Barbican’s Our Time on Earth offers a “radical alternative for sustainable exhibition design”

The future-facing exhibition, curated by FranklinTill, has been designed by Universal Design Studio with modularity and mobility in mind.

What will Earth’s future look like, and how will art, design and science influence that vision? These are the questions underpinning the Barbican’s latest exhibition Our Time on Earth.

The exhibition – a collaboration between guest curators Kate Franklin and Caroline Till and the Barbican’s Luke Kemp – showcases responses to the climate crisis from the perspective of design, art, science and technology.

Universal Design Studio (Universal) has designed the 3D elements of the show, while Hato has worked on the graphics.

“There is more scientific evidence than ever demonstrating the amplitude of the climate emergency,” explain Franklin and Till  (who make up research studio FranklinTill). “Science is essential – there’s no doubt about that – but art, design and culture have the power to move us [into taking action].”

The show is told in three chapters, under the headings of belong, imagine, and engage. Throughout these interconnected sections, visitors can immerse themselves in a video installation about the life of trees, to a piece from Brazilian, indigenous-led collective Selvagem about our connection to the living environment.

Space10 has also debuted an interactive installation entitled The Ideal City 2040 at the exhibition, which visualises how cities can embrace solutions to the climate crisis and improve people’s everyday lives (you can watch a visual in the video below).

“Radical visions for a sustainable future”

The ambition behind the exhibition design was to embrace the show’s theme as faithfully as possible. “Our main aim was how we can best showcase the narrative that FranklinTill and Luke Kemp were curating: radical visions for a sustainable future,” says Universal senior interior designer Lisl du Toit.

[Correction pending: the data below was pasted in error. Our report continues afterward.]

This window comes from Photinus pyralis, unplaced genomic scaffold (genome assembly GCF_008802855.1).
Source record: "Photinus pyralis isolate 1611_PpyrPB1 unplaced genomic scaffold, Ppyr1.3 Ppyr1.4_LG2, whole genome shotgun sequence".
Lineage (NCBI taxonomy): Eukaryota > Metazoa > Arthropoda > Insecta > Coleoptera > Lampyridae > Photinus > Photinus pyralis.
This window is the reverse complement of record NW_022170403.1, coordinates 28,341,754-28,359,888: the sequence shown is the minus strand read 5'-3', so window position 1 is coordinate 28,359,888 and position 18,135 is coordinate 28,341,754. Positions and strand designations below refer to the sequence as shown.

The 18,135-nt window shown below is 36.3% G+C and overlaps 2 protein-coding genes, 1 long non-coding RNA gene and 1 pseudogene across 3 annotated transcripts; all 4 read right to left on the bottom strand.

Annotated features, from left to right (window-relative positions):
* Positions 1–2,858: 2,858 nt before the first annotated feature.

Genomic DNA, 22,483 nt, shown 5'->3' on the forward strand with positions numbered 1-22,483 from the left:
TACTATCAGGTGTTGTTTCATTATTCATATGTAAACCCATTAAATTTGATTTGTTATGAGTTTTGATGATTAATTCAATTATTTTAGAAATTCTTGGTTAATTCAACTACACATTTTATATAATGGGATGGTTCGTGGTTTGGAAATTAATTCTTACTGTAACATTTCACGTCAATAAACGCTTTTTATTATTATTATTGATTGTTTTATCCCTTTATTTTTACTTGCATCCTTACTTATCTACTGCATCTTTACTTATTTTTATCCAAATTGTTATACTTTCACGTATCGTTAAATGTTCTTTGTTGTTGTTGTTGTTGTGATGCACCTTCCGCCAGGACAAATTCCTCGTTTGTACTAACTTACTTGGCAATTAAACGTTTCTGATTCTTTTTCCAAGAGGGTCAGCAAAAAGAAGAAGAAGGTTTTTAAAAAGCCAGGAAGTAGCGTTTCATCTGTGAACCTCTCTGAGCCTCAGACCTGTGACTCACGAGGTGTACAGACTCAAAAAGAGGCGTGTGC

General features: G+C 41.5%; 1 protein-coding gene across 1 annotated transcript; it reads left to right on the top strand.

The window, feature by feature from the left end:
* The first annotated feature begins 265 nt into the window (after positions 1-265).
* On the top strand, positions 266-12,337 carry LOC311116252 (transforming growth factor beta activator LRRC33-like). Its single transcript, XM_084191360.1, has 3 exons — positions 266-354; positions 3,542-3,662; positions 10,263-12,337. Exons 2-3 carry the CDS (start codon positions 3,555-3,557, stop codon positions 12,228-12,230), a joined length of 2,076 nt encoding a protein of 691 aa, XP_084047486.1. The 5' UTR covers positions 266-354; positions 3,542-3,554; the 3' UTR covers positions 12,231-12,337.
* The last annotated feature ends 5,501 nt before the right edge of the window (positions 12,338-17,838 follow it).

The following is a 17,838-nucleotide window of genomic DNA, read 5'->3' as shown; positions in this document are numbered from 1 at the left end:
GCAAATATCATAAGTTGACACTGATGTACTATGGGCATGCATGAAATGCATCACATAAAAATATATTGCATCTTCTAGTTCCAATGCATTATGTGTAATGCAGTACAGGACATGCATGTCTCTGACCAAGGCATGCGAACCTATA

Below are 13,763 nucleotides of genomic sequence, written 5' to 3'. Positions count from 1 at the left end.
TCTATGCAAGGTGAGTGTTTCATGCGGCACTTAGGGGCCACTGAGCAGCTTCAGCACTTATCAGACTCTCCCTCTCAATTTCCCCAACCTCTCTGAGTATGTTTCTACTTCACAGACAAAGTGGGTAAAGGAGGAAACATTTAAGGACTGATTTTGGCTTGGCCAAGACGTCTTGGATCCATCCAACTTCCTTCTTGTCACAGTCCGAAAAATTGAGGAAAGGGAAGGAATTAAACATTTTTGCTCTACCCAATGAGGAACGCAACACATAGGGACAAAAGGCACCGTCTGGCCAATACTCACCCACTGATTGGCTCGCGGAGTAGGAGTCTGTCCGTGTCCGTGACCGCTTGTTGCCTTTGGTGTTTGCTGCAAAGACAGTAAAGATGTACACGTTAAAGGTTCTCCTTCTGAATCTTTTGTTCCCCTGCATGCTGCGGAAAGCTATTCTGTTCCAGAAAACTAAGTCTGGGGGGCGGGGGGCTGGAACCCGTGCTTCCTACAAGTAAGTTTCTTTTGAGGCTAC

Du Toit and her team spent a lot of time working out the biggest impact they could have in a design capacity, deciding that ultimately they should show “visitors the beauty and richness of sustainable design”. “We wanted to present visitors with a different design future – one that feels positive and attainable – and offer a radical alternative for sustainable exhibition design,” she adds.

Unsurprisingly, materials were a significant part of that process. A series of modular plywood structures (which can hold screens on both sides) and material dividers make up the backbone of the exhibition. A sweep of hemp and felted wool curtains are used to further structure the sections.

These frames are combined with a variety of materials, which aim to mirror the themes of the section. Corrugated sheet panels are made at a farm in Cambridgeshire, formed from hemp fibres and bound in a sugar-based resin made from agricultural waste. It’s a good alternative to corrugated steel, du Toit points out. Other materials include a leather-like material from Latvian designer Sarmite Polakova, derived from the inner bark of pine trees and a by product of the foresting industry. Panels have been formed by reclaimed paper pulp from Barcelona-based materials start-up Honext.

Universal’s material exploration

The design team made sure to vary the layouts and material applications to keep things “dynamic and interesting”, says du Toit. Much of the exhibition is digital, and the design team’s focus on natural materials and organic forms aims to provide an engaging contrast. “We liked the idea of juxtaposing natural materials with the digital, because an important strand of the exhibition is to remind people that we are of the Earth and have an intrinsic connection with the natural world,” the designer adds.

Our Time on Earth is a touring exhibition – heading next to Quebec City, Canada – so the design team had to think carefully about mobility, du Toit explains. This involved stripping back inessential elements and keeping weight and mobility at the forefront when choosing materials.

Material use, ease of travel and adaptability have been a focus for exhibition designers for a while, but it was equally important to show that sustainably-minded exhibitions can look good too. “It can be rich, warm, intuitive and poetic,” she adds, pointing to the organic shapes, use of raw materials and “natural vibrancy” which contrast with more traditional exhibition staples like white plinths and stud walls.

The designer adds: “These are beautiful, versatile optimistic materials and, vitally, they’re already available to us.”

Our Time on Earth is open now at the Barbican, and runs until 29 August. Tickets start at £18. More information about prices and opening times can be found at the Barbican’s website.

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